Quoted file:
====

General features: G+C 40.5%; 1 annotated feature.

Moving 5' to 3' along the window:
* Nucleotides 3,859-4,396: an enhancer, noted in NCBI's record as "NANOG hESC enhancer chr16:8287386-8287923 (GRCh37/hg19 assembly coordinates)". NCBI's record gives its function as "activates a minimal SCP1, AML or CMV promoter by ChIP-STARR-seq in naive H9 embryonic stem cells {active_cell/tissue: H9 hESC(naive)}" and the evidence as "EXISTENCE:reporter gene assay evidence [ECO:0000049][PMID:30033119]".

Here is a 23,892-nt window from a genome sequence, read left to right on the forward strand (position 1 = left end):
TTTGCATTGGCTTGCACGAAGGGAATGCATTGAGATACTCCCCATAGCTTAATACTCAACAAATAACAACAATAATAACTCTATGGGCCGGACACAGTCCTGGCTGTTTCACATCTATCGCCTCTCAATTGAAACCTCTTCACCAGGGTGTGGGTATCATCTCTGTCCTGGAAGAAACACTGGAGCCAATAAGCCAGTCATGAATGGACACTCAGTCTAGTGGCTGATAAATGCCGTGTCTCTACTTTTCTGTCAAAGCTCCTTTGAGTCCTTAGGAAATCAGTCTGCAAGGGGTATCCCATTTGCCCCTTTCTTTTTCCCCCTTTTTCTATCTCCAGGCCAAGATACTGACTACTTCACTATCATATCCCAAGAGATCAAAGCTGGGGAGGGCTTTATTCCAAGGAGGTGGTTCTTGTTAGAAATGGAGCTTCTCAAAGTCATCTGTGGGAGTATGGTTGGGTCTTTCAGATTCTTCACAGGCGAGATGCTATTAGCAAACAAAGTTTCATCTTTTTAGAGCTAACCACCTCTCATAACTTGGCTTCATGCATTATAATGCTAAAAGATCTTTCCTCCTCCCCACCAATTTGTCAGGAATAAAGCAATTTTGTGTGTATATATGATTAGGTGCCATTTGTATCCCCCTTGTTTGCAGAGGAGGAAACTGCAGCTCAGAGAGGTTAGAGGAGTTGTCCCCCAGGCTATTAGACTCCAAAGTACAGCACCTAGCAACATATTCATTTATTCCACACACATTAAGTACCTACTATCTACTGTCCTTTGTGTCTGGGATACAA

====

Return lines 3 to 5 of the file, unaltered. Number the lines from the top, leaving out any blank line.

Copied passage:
* Nucleotides 3,859-4,396: an enhancer, noted in NCBI's record as "NANOG hESC enhancer chr16:8287386-8287923 (GRCh37/hg19 assembly coordinates)". NCBI's record gives its function as "activates a minimal SCP1, AML or CMV promoter by ChIP-STARR-seq in naive H9 embryonic stem cells {active_cell/tissue: H9 hESC(naive)}" and the evidence as "EXISTENCE:reporter gene assay evidence [ECO:0000049][PMID:30033119]".

Here is a 23,892-nt window from a genome sequence, read left to right on the forward strand (position 1 = left end):
TTTGCATTGGCTTGCACGAAGGGAATGCATTGAGATACTCCCCATAGCTTAATACTCAACAAATAACAACAATAATAACTCTATGGGCCGGACACAGTCCTGGCTGTTTCACATCTATCGCCTCTCAATTGAAACCTCTTCACCAGGGTGTGGGTATCATCTCTGTCCTGGAAGAAACACTGGAGCCAATAAGCCAGTCATGAATGGACACTCAGTCTAGTGGCTGATAAATGCCGTGTCTCTACTTTTCTGTCAAAGCTCCTTTGAGTCCTTAGGAAATCAGTCTGCAAGGGGTATCCCATTTGCCCCTTTCTTTTTCCCCCTTTTTCTATCTCCAGGCCAAGATACTGACTACTTCACTATCATATCCCAAGAGATCAAAGCTGGGGAGGGCTTTATTCCAAGGAGGTGGTTCTTGTTAGAAATGGAGCTTCTCAAAGTCATCTGTGGGAGTATGGTTGGGTCTTTCAGATTCTTCACAGGCGAGATGCTATTAGCAAACAAAGTTTCATCTTTTTAGAGCTAACCACCTCTCATAACTTGGCTTCATGCATTATAATGCTAAAAGATCTTTCCTCCTCCCCACCAATTTGTCAGGAATAAAGCAATTTTGTGTGTATATATGATTAGGTGCCATTTGTATCCCCCTTGTTTGCAGAGGAGGAAACTGCAGCTCAGAGAGGTTAGAGGAGTTGTCCCCCAGGCTATTAGACTCCAAAGTACAGCACCTAGCAACATATTCATTTATTCCACACACATTAAGTACCTACTATCTACTGTCCTTTGTGTCTGGGATACAA